New details are emerging about how Edward Snowden gained access to the classified NSA documents he would later leak to the press, and boy are they curious.
Reuters dropped a scoop late Thursday night that shows how shockingly low tech (read: no tech) methods enabled Snowden to gather up classified documents. Check this out: "Snowden may have persuaded between 20 and 25 fellow workers at the NSA regional operations center in Hawaii to give him their logins and passwords by telling them they were needed for him to do his job as a computer systems administrator, a second source said." The report notes that these coworkers were later relieved of their duties, though it's unclear if they were reassigned or fired.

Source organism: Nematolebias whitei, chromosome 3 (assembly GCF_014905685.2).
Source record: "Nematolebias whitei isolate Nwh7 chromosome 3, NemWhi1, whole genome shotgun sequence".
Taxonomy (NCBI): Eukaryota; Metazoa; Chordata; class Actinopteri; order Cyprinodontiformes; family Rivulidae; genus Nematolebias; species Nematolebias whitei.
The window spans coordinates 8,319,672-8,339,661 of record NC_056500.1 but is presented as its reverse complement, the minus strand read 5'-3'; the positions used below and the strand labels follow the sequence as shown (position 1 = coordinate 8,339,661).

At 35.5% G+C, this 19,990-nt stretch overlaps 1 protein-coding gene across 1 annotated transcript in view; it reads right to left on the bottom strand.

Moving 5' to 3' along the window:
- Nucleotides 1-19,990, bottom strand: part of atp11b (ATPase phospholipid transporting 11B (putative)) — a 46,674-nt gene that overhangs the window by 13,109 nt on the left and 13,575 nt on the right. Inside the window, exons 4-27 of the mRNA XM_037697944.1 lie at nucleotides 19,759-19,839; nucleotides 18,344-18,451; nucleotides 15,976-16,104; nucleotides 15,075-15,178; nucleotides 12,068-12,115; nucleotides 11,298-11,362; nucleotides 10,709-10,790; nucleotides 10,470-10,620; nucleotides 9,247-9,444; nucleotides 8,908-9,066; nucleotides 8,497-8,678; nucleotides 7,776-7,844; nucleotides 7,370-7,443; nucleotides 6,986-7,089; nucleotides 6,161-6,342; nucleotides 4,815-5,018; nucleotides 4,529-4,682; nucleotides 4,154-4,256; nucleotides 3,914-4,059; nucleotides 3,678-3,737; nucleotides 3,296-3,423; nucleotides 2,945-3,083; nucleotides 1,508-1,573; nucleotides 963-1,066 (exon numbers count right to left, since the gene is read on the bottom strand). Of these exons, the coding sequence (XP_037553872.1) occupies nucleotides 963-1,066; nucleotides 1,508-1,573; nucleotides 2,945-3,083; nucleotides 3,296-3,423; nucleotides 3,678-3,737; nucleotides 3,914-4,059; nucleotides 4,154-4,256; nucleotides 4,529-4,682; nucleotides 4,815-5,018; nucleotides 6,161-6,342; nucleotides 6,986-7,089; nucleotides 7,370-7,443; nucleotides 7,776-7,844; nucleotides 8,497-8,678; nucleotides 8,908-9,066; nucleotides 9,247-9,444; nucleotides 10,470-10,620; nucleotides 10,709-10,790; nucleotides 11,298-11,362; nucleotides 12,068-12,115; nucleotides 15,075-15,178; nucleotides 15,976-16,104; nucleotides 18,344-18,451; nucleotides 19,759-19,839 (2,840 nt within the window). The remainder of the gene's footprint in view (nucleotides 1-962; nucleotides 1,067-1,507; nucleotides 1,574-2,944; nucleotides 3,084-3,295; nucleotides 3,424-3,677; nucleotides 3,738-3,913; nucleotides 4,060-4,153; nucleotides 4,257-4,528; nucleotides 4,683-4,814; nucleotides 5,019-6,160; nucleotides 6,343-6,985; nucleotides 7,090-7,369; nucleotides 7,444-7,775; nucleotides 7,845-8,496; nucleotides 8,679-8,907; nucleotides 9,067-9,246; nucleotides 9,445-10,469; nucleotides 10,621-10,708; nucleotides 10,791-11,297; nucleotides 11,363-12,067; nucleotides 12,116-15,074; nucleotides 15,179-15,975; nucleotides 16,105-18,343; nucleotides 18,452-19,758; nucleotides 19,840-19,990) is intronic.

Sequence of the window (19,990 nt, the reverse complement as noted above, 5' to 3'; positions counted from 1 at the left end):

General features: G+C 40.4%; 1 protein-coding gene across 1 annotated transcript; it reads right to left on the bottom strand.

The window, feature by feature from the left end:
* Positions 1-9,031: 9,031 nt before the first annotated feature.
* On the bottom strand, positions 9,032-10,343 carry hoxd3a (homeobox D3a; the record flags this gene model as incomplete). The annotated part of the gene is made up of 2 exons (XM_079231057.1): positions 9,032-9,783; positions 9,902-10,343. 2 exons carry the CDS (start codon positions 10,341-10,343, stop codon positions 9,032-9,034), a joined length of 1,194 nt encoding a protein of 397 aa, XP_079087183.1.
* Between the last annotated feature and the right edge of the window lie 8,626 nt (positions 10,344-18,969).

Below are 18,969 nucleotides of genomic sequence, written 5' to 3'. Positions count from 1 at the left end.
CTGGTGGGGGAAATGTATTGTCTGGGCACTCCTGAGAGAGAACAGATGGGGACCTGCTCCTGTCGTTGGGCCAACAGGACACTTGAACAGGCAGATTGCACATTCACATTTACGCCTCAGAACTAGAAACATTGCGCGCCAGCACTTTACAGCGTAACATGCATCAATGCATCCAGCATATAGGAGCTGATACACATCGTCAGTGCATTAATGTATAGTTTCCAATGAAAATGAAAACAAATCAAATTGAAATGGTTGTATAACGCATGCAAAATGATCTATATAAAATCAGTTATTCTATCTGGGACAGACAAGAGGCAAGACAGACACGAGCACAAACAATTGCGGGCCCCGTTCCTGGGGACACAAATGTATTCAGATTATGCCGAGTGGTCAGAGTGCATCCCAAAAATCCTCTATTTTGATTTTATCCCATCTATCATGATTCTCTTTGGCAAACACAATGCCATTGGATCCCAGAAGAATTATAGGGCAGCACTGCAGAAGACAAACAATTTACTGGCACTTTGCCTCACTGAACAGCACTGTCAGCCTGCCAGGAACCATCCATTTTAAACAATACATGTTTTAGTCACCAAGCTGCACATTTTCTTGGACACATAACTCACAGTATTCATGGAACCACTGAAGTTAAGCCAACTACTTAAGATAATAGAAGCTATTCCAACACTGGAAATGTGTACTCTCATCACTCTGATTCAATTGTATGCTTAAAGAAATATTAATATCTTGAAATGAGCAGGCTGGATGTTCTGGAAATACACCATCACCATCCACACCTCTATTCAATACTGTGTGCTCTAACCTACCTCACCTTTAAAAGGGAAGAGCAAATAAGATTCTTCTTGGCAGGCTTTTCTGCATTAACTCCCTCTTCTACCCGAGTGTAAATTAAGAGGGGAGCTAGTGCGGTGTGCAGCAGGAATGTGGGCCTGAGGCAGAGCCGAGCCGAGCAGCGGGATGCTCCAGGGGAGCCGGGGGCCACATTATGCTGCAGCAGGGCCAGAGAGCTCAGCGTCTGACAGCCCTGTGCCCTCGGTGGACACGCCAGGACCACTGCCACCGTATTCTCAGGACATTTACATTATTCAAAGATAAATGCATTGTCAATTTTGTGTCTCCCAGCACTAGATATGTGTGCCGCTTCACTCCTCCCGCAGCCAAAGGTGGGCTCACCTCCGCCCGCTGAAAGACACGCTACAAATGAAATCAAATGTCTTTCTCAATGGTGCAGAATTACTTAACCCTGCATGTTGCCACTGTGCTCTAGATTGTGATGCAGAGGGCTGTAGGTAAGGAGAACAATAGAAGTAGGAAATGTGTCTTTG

So let's get this straight. A sort of pale-faced twenty-something contractor—not an NSA employee—waltzes into the Hawaii operations center asking people for their passwords, passwords that unlocked the country's deepest darkest secrets, and the NSA analysts just said yes? And not one or two of them—20 to 25! While giving up your password to a sysadmin is not unheard of, it's perplexing how Snowden ended up in such a position of power. Bear in mind that this happened after the CIA had let Snowden go for trying to break into classified documents and even written a warning note of sorts in his file, a note that the NSA apparently never saw.